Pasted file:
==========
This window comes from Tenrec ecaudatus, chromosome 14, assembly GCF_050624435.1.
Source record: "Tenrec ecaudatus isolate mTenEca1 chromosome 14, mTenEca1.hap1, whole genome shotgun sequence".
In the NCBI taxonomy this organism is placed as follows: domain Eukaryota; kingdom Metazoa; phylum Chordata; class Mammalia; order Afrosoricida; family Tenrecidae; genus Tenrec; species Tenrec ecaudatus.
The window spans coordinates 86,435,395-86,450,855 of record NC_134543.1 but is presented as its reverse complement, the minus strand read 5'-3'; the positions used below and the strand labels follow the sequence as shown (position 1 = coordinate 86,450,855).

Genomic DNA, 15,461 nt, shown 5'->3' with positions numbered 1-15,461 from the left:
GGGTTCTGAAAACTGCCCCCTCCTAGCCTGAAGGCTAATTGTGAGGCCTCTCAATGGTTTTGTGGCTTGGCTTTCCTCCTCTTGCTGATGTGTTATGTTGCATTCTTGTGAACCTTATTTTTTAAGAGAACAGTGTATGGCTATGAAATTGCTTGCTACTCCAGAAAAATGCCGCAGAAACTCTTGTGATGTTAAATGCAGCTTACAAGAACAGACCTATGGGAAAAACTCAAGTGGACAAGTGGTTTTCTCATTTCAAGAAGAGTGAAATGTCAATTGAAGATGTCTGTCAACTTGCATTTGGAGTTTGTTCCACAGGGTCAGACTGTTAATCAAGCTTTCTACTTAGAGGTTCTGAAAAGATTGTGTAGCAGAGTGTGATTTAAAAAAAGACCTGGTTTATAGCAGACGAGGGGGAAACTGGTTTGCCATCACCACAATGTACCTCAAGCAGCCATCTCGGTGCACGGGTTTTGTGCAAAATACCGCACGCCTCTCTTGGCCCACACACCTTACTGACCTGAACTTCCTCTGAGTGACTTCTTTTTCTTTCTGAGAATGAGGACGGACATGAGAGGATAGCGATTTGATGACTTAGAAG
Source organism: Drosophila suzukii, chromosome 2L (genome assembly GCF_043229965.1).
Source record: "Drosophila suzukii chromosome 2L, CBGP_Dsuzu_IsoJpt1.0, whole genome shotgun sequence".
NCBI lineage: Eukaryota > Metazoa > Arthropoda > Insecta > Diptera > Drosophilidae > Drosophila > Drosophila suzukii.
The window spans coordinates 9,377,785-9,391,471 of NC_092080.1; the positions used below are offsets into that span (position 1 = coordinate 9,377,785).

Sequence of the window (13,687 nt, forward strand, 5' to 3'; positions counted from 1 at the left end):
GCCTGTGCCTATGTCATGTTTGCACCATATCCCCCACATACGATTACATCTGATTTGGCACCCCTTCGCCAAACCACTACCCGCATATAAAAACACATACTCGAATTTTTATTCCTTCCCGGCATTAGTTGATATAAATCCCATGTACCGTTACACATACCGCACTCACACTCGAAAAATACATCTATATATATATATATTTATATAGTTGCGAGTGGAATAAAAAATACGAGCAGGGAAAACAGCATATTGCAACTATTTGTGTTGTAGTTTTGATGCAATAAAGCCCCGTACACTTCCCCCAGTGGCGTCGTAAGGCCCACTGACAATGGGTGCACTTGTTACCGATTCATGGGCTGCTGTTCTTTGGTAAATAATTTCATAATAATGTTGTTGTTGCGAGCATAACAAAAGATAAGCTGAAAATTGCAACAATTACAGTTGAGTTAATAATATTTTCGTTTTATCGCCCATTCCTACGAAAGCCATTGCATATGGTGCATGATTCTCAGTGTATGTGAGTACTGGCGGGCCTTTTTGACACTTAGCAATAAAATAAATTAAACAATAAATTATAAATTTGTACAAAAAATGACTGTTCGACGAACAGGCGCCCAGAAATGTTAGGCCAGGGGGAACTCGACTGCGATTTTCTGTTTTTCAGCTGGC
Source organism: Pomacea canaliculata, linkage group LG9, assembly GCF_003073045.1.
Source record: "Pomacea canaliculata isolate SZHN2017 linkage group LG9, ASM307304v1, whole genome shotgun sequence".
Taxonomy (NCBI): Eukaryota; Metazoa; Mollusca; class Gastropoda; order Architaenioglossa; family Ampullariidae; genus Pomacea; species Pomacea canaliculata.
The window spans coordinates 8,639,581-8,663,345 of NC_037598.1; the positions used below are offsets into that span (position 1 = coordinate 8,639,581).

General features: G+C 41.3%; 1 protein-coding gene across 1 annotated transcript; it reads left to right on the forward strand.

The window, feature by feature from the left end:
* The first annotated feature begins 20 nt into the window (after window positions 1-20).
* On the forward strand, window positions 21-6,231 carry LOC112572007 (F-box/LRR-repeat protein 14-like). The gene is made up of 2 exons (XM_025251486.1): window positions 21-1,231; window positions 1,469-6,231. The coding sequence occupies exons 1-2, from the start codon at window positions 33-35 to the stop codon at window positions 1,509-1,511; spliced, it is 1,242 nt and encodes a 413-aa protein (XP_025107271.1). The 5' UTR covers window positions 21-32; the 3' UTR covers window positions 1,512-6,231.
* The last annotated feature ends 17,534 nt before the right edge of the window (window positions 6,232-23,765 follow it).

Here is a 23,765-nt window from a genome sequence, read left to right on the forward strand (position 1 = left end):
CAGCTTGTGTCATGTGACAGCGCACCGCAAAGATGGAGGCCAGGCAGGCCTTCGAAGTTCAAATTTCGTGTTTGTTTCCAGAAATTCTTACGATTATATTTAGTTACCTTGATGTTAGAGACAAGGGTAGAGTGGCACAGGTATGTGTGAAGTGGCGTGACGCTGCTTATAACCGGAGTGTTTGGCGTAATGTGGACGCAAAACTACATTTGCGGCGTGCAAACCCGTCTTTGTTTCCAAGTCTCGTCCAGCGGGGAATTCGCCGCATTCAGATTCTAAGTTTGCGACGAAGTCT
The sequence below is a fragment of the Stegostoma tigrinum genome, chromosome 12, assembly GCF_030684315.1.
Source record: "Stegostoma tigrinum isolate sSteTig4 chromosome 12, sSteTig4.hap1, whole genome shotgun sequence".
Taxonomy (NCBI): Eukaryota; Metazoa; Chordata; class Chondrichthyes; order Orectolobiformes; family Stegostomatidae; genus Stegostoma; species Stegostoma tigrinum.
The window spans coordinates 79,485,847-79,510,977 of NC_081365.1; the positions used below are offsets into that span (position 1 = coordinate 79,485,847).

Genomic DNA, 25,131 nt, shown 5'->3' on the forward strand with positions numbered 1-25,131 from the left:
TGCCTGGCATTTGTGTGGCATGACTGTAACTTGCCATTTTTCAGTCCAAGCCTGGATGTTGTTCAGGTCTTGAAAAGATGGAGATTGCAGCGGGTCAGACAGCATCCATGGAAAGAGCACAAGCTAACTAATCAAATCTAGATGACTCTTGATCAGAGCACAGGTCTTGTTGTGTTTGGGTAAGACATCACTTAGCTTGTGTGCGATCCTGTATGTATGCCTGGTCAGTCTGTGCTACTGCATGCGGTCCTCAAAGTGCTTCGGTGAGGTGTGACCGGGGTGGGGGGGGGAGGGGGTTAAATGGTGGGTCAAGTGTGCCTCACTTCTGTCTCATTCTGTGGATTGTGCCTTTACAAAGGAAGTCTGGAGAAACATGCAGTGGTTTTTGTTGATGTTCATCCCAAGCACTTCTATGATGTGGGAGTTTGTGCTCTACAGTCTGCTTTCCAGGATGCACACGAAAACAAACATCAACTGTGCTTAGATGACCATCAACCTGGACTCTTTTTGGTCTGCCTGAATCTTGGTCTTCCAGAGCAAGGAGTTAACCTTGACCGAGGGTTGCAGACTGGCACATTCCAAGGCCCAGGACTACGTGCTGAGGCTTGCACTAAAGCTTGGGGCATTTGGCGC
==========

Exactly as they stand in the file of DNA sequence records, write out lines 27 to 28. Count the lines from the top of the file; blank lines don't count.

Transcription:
The window spans coordinates 79,485,847-79,510,977 of NC_081365.1; the positions used below are offsets into that span (position 1 = coordinate 79,485,847).

Genomic DNA, 25,131 nt, shown 5'->3' on the forward strand with positions numbered 1-25,131 from the left: